Tatiana Istomina and Amanda Nedham

Curated by: Tatiana Istomina

March 2019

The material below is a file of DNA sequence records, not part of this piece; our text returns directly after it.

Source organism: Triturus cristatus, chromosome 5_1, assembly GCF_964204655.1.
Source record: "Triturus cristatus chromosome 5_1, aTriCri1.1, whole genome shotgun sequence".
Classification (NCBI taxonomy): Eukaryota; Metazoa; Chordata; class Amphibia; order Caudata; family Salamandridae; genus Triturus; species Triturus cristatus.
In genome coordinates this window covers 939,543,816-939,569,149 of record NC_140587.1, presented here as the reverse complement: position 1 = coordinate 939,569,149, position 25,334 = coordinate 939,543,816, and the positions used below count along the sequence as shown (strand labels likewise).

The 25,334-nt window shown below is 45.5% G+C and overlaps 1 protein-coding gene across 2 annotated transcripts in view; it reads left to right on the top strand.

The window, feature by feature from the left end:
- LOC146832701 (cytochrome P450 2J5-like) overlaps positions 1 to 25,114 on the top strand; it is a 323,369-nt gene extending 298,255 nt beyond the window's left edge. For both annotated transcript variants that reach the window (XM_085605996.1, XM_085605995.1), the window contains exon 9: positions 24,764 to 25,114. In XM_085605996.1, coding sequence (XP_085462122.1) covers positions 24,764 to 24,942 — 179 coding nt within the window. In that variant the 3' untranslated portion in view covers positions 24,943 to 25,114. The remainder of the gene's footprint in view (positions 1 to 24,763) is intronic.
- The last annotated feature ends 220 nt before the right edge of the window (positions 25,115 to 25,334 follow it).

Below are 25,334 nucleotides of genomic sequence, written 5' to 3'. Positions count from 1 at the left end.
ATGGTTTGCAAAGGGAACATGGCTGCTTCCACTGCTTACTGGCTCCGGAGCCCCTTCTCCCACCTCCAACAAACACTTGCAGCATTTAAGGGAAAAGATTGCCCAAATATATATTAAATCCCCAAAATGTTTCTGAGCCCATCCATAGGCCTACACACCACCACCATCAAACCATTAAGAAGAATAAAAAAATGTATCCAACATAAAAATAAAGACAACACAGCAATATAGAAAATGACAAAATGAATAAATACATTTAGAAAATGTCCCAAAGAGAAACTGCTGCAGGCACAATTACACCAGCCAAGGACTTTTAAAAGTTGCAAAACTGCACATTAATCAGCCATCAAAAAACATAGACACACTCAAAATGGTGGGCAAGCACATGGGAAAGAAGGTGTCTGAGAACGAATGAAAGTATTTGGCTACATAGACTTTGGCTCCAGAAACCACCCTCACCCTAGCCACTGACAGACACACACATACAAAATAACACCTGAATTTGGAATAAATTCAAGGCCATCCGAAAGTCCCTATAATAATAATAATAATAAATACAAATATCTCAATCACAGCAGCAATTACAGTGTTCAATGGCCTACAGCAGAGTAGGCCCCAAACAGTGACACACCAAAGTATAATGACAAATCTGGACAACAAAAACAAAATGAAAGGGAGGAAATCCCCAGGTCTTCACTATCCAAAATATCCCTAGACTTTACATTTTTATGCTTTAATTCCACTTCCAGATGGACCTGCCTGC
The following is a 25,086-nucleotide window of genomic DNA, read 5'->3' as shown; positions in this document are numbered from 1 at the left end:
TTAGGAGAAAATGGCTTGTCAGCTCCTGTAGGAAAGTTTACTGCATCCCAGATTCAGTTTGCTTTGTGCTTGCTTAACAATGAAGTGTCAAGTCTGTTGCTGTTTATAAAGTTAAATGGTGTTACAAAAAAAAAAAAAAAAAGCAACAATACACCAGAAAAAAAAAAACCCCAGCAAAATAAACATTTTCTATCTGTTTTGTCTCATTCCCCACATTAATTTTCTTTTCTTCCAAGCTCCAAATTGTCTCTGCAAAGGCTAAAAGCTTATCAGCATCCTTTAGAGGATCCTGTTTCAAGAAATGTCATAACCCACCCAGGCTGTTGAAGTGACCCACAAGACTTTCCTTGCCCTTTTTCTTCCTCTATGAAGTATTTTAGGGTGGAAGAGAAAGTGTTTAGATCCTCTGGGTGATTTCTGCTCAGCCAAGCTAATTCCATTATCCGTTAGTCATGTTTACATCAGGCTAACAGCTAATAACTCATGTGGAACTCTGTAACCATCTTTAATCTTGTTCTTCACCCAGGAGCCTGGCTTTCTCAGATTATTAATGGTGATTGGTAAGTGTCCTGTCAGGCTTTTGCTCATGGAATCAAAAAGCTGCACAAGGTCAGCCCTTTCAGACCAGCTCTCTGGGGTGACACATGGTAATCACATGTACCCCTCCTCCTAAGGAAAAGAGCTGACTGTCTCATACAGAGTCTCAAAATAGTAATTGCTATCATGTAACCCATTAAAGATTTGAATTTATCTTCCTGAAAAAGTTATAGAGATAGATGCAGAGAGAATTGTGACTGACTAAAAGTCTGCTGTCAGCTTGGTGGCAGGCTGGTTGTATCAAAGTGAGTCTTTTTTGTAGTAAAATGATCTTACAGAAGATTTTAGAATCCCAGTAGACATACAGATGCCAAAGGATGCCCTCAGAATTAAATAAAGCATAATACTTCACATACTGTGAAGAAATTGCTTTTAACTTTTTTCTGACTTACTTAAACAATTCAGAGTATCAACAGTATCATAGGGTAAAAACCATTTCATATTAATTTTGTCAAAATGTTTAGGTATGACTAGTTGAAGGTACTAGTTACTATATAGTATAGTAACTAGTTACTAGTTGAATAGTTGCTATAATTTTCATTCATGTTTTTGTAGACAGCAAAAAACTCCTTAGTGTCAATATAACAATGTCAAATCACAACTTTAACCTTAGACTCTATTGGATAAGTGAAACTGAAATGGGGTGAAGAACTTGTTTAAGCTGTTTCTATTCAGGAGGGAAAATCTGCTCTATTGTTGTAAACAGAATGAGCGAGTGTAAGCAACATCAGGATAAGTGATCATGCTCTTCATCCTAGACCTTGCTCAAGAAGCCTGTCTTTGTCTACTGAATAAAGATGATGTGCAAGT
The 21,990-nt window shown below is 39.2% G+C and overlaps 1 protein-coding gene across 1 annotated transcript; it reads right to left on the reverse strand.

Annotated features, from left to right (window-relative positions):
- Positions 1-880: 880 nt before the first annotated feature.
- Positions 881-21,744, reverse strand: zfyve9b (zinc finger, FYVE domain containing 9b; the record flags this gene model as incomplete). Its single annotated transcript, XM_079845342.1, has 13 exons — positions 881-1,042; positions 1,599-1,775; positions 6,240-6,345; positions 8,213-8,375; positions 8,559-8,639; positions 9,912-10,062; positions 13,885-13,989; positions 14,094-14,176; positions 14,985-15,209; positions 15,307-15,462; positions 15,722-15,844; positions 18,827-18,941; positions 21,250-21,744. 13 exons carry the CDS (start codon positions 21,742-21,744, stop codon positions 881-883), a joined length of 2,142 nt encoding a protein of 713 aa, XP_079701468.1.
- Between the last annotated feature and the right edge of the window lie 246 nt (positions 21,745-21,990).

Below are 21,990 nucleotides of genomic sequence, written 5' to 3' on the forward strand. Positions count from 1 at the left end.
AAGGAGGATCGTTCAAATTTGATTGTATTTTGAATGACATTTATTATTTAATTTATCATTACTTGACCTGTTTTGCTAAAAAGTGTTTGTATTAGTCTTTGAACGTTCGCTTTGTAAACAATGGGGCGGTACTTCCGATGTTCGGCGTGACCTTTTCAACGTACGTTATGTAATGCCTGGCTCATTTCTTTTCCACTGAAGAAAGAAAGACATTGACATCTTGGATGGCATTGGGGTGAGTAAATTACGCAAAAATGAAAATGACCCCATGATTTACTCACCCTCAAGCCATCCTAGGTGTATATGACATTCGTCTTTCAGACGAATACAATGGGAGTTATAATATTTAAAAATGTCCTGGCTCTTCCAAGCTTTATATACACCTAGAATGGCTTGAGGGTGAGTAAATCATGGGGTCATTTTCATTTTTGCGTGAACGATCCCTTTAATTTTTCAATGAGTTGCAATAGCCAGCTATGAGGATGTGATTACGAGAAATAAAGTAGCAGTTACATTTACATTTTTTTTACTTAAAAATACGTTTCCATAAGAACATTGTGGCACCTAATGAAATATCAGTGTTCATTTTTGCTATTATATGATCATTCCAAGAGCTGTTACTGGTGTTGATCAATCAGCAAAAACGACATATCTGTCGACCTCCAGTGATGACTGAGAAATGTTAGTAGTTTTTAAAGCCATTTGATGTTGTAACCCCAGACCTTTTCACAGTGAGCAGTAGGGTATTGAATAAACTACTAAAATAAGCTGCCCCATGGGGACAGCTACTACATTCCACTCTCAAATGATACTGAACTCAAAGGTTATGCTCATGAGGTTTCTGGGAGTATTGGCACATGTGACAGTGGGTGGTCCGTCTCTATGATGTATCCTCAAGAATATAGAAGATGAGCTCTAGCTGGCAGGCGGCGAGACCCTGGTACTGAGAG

The exhibition presents new works by artists Tatiana Istomina and Amanda Nedham touching on recent histories involving insoluble moral and psychological dilemmas. Istomina’s sculptures, paintings and text pieces are loosely based on the story of Helene Rytman, who was murdered by her husband, distinguished French philosopher Louis Althusser, in 1980. Today Althusser remains a respected thinker - his texts written before and after the murder are published and read. Helene, however, has become a mystery: an unexplained embarrassment in the life of a notable intellectual and a possible influence on his theory of social determinism. Nedham’s sculptures and paintings examine the story of Dian Fossey – a pioneer primatologist and founder of the Karisoke Research Center in Rwanda. Aiming to launch a serious study of gorillas and protect them from illegal hunting, Fossey spent eighteen years working in the jungle. She created a new, gorilla-oriented system of ethics and sometimes committed acts that would be unthinkable within her previously traditional moral landscape. Fossey was brutally murdered with a machete in her cabin in the Virunga Mountains, Rwanda, in 1985; her assailant remains unknown. Through subtle, evocative artworks and gestures, the exhibition weaves together the two women’s stories, raising tantalizing questions about the extent of human freedom and the limits of morality.